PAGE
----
Skip to main content

Lessons in WordPress

Despite being only a few days in, I am very pleased with the way things are going with the WordPress migration of the website - I just wish I'd done it sooner.

 However I do have a couple of lessons for anyone considering such a move. The first is that you will have to do something about spam.

Even though the site has only been live for about a week, it already has over 100 spam comments. I originally thought it would be enough to moderate them before they went live. Obviously this stops them being seen but it still would be very tedious. Luckily the anti-spam plug-in that comes semi-preloaded works brilliantly.

 The second lesson is the matter of backups. I've never bothered to back up my websites because they are created on my PC/Mac and uploaded, so the back up of the local machine keeps them safe. But now the Popular Science site is being updated online which means I have no backup on my desktop.

My immediate thought was to ask the web host if they provide a backup service. They don't, but their help desk kindly pointed out to me that 'there's a plug-in for that.' I begin to realise this is as much a mindset with WordPress as 'there's an app for that' on the iPhone/iPad.

 So now I'm safely backed up. The plug-in cunningly backs up to the brilliant free Cloud storage service Dropbox (if you aren't using Dropbox, you ought to be!), so there's no need to have anywhere to upload the backup to, and it will all trundle along happily on its own in the middle of the night. Very neat indeed.


Popular posts from this blog

Why I hate opera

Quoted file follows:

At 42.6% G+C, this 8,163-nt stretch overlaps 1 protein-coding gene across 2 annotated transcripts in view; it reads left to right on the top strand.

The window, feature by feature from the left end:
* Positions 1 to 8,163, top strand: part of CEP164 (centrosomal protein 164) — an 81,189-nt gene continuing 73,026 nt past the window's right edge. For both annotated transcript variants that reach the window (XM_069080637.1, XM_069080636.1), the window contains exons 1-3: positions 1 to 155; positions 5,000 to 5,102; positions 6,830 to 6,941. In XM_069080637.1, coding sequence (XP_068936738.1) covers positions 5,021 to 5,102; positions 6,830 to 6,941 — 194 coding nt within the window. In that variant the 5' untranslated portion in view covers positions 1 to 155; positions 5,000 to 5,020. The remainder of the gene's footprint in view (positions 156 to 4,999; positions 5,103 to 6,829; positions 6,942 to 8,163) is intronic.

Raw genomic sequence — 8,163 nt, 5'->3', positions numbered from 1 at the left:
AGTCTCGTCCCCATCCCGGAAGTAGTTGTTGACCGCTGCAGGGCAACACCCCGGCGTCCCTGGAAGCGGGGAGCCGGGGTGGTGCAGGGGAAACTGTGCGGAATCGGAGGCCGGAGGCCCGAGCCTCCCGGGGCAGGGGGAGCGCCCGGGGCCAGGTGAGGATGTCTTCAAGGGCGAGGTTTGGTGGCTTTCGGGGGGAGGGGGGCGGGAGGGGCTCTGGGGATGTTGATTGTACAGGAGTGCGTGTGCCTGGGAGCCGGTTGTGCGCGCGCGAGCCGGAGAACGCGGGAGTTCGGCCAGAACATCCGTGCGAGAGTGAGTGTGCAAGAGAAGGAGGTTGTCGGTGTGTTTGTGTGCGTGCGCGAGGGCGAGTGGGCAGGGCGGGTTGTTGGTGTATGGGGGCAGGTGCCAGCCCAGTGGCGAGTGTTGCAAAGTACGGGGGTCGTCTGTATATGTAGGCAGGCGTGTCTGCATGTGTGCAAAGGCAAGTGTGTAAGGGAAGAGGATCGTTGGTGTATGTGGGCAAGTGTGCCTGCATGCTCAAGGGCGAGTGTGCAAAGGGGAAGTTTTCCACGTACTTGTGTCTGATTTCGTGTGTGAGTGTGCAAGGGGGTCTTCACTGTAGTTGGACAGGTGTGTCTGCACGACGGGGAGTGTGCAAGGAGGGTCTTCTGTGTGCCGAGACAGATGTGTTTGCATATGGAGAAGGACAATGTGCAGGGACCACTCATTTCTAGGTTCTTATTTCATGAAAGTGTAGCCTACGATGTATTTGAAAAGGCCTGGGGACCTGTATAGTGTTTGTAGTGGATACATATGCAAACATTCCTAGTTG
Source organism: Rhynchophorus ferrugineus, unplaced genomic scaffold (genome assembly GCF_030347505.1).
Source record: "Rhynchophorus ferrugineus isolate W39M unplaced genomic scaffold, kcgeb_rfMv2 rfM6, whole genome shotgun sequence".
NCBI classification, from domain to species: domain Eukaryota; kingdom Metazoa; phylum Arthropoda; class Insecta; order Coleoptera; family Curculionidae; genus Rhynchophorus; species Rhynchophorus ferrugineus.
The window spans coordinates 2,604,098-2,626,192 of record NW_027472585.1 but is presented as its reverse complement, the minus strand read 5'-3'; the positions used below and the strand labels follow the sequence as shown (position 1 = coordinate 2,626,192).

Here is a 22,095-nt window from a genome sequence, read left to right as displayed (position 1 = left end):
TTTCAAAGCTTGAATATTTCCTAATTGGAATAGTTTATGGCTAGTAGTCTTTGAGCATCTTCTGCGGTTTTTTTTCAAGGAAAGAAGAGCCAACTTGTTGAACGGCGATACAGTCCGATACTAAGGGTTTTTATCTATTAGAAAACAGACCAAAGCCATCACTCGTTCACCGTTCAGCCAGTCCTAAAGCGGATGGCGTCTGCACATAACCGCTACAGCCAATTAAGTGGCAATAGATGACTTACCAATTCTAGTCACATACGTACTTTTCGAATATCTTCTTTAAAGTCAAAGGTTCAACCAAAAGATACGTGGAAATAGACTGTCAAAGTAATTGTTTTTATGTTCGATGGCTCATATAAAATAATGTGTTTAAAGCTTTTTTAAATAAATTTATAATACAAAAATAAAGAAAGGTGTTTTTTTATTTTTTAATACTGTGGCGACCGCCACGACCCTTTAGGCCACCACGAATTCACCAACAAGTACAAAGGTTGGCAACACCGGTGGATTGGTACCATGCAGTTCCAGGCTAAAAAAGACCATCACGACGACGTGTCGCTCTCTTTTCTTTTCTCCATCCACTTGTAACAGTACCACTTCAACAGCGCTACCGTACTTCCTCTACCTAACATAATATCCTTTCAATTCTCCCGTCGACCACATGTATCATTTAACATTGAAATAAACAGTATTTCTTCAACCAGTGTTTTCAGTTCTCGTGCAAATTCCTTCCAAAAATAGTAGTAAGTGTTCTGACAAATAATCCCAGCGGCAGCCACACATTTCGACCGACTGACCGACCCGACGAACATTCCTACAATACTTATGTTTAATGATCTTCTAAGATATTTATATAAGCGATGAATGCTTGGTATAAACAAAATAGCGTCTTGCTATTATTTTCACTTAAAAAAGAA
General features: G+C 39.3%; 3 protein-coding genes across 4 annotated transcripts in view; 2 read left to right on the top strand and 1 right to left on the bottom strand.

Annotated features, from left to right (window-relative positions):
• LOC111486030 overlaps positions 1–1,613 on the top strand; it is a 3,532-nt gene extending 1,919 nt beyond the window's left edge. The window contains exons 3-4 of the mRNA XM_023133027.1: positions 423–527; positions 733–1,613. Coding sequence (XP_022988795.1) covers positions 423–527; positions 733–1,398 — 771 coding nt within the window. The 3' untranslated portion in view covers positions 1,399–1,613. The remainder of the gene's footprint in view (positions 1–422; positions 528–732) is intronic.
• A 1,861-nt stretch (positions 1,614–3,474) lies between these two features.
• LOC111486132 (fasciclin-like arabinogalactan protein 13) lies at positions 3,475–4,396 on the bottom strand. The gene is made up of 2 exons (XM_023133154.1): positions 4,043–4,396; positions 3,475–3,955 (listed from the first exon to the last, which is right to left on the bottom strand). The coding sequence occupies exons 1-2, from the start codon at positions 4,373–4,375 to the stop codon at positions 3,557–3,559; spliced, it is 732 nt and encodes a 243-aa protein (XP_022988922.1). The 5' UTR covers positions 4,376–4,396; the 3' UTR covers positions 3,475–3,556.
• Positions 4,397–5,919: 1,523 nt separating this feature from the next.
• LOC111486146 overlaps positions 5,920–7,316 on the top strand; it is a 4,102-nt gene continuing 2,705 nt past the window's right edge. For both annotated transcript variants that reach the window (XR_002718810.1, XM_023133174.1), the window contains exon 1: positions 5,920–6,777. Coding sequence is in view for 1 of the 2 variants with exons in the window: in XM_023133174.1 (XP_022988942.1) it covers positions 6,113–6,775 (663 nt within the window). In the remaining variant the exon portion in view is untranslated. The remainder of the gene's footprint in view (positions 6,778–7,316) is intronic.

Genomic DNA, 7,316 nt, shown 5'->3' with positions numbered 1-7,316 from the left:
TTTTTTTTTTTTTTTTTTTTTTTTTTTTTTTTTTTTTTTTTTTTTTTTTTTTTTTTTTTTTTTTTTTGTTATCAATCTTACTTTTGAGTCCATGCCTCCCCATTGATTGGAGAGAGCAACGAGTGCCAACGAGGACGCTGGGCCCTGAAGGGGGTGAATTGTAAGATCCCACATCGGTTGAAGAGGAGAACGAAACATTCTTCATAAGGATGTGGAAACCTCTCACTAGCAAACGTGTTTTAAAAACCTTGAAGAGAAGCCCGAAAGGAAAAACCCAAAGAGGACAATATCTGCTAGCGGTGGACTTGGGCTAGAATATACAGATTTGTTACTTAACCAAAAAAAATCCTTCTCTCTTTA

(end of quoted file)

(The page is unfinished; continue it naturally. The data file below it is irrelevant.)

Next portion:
If I'm honest, the title of this post is an exaggeration to make a point. I don't really hate opera. There are a couple of operas - notably Monteverdi's Incoranazione di Poppea and Purcell's Dido & Aeneas - that I quite like. But what I do find truly sickening is the reverence with which opera is treated, as if it were some particularly great art form. Nowhere was this more obvious than in ITV's recent gut-wrenchingly awful series Pop Star to Opera Star , where the likes of Alan Tichmarsh treated the real opera singers as if they were fragile pieces on Antiques Roadshow, and the music as if it were a gift of the gods. In my opinion - and I know not everyone agrees - opera is: Mediocre music Melodramatic plots Amateurishly hammy acting A forced and unpleasant singing style Ridiculously over-supported by public funds I won't even bother to go into any detail on the plots and the acting - this is just self-evident. But the other aspects need some ex

Is 5x3 the same as 3x5?

The Internet has gone mildly bonkers over a child in America who was marked down in a test because when asked to work out 5x3 by repeated addition he/she used 5+5+5 instead of 3+3+3+3+3. Those who support the teacher say that 5x3 means 'five lots of 3' where the complainants say that 'times' is commutative (reversible) so the distinction is meaningless as 5x3 and 3x5 are indistinguishable. It's certainly true that not all mathematical operations are commutative. I think we are all comfortable that 5-3 is not the same as 3-5.  However. This not true of multiplication (of numbers). And so if there is to be any distinction, it has to be in the use of English to interpret the 'x' sign. Unfortunately, even here there is no logical way of coming up with a definitive answer. I suspect most primary school teachers would expands 'times' as 'lots of' as mentioned above. So we get 5 x 3 as '5 lots of 3'. Unfortunately that only wor

Which idiot came up with percentage-based gradient signs

Rant warning: the contents of this post could sound like something produced by UKIP. I wish to make it clear that I do not in any way support or endorse that political party. In fact it gives me the creeps. Once upon a time, the signs for a steep hill on British roads displayed the gradient in a simple, easy-to-understand form. If the hill went up, say, one yard for every three yards forward it said '1 in 3'. Then some bureaucrat came along and decided that it would be a good idea to state the slope as a percentage. So now the sign for (say) a 1 in 10 slope says 10% (I think). That 'I think' is because the percentage-based slope is so unnatural. There are two ways we conventionally measure slopes. Either on X/Y coordiates (as in 1 in 4) or using degrees - say at a 15° angle. We don't measure them in percentages. It's easy to visualize a 1 in 3 slope, or a 30 degree angle. Much less obvious what a 33.333 recurring percent slope is. And what's a 100% slope